They were screeching as if in anger, but still remained perched on the tree, which they probably mistook for a gibbet.
The new machine was the gibbet, first set up in England in this year.
To me and not to the gibbet he shall pass—fitting punishment to both.
They were suspended by cords from a gibbet, to be fired at by a platoon of soldiers.
He was carried to London in a horse-litter, was fastened by an iron chain to a gibbet, and so roasted to death.
We're that near the gibbet that my neck's stiff with thinking on it.
His mother could neither go into nor out of her cabin without seeing his body swinging from the gibbet.
Would he like to return to France at the daily risk of the rack and the gibbet?
Thus he was led to the gibbet, accompanied by a larger crowd than most have at their hanging, so much was he hated in the town.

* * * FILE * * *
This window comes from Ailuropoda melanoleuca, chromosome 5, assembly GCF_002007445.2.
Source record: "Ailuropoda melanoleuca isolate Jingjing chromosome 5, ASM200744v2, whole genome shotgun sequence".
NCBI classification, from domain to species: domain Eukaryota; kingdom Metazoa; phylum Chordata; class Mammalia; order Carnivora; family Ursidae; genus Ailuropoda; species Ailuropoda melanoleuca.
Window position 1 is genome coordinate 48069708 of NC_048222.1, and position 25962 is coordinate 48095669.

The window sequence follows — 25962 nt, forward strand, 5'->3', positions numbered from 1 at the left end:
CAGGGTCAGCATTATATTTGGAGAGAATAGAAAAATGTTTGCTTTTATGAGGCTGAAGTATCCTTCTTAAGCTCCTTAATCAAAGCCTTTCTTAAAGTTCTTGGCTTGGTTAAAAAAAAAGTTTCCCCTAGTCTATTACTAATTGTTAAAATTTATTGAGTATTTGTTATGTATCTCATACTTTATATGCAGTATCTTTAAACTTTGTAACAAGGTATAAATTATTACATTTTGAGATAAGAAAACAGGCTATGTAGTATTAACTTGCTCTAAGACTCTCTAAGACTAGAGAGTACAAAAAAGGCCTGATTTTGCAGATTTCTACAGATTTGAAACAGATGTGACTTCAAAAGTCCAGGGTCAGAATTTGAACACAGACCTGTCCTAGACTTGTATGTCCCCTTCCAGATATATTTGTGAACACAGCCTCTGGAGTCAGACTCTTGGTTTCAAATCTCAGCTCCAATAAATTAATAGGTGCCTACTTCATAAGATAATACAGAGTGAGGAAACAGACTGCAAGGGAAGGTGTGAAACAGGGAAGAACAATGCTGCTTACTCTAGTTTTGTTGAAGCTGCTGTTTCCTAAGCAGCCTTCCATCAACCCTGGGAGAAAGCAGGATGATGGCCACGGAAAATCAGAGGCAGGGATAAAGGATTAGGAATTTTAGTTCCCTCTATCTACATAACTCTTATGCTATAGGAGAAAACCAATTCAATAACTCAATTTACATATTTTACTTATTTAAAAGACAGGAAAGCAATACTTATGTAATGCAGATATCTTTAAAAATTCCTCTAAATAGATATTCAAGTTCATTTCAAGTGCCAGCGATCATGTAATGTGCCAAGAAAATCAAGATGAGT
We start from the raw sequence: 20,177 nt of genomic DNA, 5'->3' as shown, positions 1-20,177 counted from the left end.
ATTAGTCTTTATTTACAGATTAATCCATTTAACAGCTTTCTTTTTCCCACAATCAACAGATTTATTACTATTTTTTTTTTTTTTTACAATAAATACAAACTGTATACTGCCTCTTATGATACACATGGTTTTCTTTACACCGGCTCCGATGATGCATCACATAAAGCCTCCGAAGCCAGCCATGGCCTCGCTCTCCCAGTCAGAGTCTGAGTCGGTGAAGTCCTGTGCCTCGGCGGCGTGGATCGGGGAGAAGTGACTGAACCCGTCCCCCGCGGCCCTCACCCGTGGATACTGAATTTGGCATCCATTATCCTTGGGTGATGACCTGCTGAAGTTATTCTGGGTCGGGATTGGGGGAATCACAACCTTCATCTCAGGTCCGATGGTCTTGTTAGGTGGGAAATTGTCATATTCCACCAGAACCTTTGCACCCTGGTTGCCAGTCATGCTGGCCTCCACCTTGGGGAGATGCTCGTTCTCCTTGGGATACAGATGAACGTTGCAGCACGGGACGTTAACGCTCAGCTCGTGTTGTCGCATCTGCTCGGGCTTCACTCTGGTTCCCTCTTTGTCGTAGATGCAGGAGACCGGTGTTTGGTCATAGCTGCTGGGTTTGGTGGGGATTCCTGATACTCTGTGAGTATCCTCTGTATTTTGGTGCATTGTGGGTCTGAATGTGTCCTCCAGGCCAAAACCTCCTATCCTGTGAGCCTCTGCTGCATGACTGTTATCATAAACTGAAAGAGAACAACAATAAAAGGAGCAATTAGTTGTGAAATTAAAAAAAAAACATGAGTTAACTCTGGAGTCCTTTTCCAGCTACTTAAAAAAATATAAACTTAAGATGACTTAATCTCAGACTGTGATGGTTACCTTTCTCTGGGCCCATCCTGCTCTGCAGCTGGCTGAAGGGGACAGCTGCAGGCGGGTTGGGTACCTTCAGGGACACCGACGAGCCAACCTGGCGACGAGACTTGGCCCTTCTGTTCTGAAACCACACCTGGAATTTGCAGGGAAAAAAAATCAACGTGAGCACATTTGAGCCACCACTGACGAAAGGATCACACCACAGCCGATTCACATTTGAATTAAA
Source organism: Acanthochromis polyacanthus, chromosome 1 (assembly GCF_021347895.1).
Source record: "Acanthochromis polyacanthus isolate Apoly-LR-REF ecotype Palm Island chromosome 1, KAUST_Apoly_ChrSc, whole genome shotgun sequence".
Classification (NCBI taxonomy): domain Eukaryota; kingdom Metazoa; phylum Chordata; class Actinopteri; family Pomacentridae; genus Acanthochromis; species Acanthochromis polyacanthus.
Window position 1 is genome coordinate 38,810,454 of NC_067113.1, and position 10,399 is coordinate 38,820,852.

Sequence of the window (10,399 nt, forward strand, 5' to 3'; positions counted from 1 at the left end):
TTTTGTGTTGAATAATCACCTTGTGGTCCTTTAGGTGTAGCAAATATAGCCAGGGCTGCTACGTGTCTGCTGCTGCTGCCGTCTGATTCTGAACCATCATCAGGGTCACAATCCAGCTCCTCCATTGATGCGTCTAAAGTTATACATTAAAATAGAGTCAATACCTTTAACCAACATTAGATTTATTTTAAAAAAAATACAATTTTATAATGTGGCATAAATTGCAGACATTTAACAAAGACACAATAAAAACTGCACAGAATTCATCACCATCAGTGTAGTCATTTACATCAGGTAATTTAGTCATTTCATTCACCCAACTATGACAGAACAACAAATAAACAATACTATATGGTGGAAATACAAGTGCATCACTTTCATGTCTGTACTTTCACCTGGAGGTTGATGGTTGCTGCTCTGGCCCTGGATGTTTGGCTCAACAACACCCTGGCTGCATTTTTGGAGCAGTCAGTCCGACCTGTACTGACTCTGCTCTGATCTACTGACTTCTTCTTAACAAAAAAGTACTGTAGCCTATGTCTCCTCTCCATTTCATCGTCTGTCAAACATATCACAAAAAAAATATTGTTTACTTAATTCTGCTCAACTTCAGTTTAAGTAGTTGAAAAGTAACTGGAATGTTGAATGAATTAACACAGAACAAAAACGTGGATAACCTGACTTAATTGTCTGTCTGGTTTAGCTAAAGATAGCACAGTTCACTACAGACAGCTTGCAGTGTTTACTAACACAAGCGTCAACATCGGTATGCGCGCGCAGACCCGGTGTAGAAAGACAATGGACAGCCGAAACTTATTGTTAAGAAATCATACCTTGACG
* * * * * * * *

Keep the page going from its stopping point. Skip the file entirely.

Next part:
Why, I know a man whose son was hanged the other day; hanged on the gibbet; think of it.
early 13c., "gallows," from Old French gibet "gallows; a bent stick," diminutive of gibe "club," perhaps from Frankish *gibb "forked stick." The verb meaning "to kill by hanging" is from 1590s. Related: Gibbeted; gibbeting. "Originally synonymous with GALLOWS sb., but in later use signifying an upright post with projecting arm from which the bodies of criminals were hung in chains or irons after execution" [OED].